23. It is true that the use of the word “may” implies that the Magistrate has discretion in directing the police to investigate or proceeding with the case as a complaint case. But this discretion cannot be exercised arbitrarily and must be guided by judicial reasoning. An important fact to take note of, which ought to have been, but has not been considered by either the Trial Court or the High Court, is that the appellant had sought the production of DVRs containing the audio-video recording of the CCTV footage of the then Vice-Chancellor’s (i.e., the second respondent) chamber. As a matter of fact, the Institute itself had addressed communications to the second respondent directing the production of the recordings, noting that these recordings had been handed over on his oral direction by the then Registrar of the Institute as he was the Vice-Chancellor. Due to the lack of response despite multiple attempts, the Institute had even filed a complaint with PS Gole Ka Mandir on 29 October 2021 for registering an FIR against the second respondent for theft of the DVRs.

24. Therefore, in such cases, where not only does the Magistrate find the commission of a cognizable offence alleged on a prima facie reading of the complaint but also such facts are brought to the Magistrate’s notice which clearly indicate the need for police investigation, the discretion granted in Section 156(3) can only be read as it being the Magistrate’s duty to order the police to investigate. In cases such as the present, wherein, there is alleged to be documentary or other evidence in the physical possession of the accused or other individuals which the police would be best placed to investigate and retrieve using its powers under the CrPC, the matter ought to be sent to the police for investigation.

25. Especially in cases alleging sexual harassment, sexual assault or any similar criminal allegation wherein the victim has possibly already been traumatized, the Courts should not further burden the complainant and should press upon the police to investigate. Due regard must be had to the fact that it is not possible for the complainant to retrieve important evidence regarding her complaint. It may not be possible to arrive at the truth of the matter in the absence of such evidence. The complainant would then be required to prove her case without being able to bring relevant evidence (which is potentially of great probative value) on record, which would be unjust.

26. In this backdrop, we are clearly of the view that the JMFC ought to have exercised jurisdiction under Section 156(3) of CrPC to direct the police to investigate.

27. At this stage, the Court is not called upon to decide upon the veracity of the allegations in the complaint, save and except to underscore the importance of an investigation by the police in a matter where the CCTV footage (or other evidence) is not under the possession or control of the appellant, but to be inquired into in the course of an investigation by the police. The discretion which has been conferred upon the Magistrate by Section 156(3) CrPC, must be exercised in a judicious manner.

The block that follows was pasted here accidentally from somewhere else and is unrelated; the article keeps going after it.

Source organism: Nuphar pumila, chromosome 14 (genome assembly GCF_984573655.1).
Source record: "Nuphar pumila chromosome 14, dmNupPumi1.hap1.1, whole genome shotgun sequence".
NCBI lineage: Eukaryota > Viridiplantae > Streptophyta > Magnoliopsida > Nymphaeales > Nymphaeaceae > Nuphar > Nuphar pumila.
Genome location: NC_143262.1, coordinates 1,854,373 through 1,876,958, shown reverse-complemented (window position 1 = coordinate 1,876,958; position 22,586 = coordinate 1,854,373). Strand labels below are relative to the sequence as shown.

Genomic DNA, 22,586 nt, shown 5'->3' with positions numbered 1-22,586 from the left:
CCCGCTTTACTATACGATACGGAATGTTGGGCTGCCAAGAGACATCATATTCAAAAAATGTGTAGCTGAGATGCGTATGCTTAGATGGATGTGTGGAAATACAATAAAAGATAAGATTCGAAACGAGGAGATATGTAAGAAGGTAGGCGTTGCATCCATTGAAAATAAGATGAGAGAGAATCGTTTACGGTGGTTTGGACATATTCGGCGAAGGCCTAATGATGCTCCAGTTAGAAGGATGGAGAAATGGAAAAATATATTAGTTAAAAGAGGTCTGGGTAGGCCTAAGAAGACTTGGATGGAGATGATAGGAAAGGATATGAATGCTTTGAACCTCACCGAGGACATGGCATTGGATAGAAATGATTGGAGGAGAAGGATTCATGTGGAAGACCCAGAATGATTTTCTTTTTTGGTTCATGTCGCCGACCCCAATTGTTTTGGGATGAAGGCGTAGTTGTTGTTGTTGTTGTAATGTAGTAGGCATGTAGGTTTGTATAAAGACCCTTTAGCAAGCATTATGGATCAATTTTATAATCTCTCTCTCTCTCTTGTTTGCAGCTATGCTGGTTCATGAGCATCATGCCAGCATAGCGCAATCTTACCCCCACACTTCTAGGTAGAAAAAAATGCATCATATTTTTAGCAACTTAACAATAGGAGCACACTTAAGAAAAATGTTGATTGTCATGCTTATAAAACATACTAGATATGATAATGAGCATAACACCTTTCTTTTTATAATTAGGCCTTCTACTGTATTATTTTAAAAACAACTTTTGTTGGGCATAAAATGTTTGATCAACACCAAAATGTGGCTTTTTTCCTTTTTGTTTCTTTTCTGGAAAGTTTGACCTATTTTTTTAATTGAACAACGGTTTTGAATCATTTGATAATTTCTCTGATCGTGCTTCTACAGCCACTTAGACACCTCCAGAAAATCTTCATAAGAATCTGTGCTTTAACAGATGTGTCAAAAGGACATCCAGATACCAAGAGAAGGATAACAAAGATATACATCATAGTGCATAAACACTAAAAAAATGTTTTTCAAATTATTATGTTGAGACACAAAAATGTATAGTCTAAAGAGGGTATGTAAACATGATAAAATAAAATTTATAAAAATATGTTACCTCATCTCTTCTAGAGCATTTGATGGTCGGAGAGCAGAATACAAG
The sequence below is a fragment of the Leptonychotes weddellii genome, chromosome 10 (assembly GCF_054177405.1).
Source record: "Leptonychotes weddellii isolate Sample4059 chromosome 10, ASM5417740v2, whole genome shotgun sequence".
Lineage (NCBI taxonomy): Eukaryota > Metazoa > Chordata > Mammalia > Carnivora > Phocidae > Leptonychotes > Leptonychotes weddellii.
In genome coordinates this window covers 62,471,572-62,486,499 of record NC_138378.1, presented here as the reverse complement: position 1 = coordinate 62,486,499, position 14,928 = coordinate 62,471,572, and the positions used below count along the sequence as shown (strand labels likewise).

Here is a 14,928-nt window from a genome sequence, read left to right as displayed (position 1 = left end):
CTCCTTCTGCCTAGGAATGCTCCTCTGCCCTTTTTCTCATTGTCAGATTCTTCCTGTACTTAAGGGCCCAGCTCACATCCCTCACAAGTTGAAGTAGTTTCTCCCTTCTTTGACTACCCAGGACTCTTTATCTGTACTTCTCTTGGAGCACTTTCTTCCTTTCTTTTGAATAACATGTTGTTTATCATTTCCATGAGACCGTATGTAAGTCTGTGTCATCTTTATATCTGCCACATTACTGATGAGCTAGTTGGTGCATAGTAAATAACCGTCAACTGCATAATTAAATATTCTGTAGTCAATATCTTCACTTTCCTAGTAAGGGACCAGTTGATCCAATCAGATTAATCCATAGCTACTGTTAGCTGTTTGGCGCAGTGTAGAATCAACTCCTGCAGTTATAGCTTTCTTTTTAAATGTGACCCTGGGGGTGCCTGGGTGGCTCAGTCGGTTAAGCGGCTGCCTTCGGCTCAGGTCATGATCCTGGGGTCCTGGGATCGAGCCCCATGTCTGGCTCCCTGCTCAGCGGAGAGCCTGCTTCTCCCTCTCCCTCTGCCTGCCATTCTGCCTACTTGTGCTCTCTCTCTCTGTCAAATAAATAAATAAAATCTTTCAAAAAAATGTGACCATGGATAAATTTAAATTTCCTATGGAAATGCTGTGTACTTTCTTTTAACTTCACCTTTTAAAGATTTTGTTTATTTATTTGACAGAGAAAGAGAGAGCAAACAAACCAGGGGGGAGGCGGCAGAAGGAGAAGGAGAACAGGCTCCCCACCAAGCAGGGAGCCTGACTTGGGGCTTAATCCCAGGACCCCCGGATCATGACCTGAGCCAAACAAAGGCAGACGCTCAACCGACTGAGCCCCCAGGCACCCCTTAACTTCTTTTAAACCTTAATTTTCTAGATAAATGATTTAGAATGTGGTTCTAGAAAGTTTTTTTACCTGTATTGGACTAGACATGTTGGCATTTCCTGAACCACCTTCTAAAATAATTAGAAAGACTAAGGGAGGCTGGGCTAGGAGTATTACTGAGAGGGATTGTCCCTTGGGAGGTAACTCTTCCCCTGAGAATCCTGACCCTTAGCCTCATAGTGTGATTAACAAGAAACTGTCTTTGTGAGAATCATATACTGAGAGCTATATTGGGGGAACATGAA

28. In the facts of the present case and bearing in mind the position of law which has been laid down by this Court, recourse to the jurisdiction under Section 156(3) CrPC was warranted.

29. For the above reasons, we are inclined to set aside the impugned judgment of the High Court and to direct that the JMFC Gwalior shall, in terms of the observations contained above, order an investigation by the police under Section 156(3) CrPC. Having regard to all the facts and circumstances, including the need for a fair investigation, we direct that the investigation shall be supervised by a woman officer not below the rank of Superintendent of Police to be nominated by the DIG of the zone concerned. The judgment of the High Court dated 6 January 2022 shall accordingly stand set aside. The directions which have been issued by the JMFC to the effect that the complaint could be treated as a complaint case shall accordingly, to that extent, stand set aside and be substituted in terms of the directions which have been issued above.

30. Finally, we wish to once again reiterate the importance of courts dealing with complainants of sexual harassment and sexual assault in a sensitive manner. It is important for all courts to remain cognizant of the fact that the legal process tends to be even more onerous for complainants who are potentially dealing with trauma and societal shame due to the unwarranted stigma attached to victims of sexual harassment and assault. At this juncture, especially in cases where the police fails to address the grievance of such complainants, the Courts have an important responsibility. As the Delhi High Court held in Virender v. State of NCT of Delhi,8 courts have to remain alive to both treating the victim sensitively while also discharging the onerous task of ensuring that the complete truth is brought on record so as to facilitate adjudication and answering the basic question regarding the complicity of the accused in the commission of the offence. In that case, the High Court held that: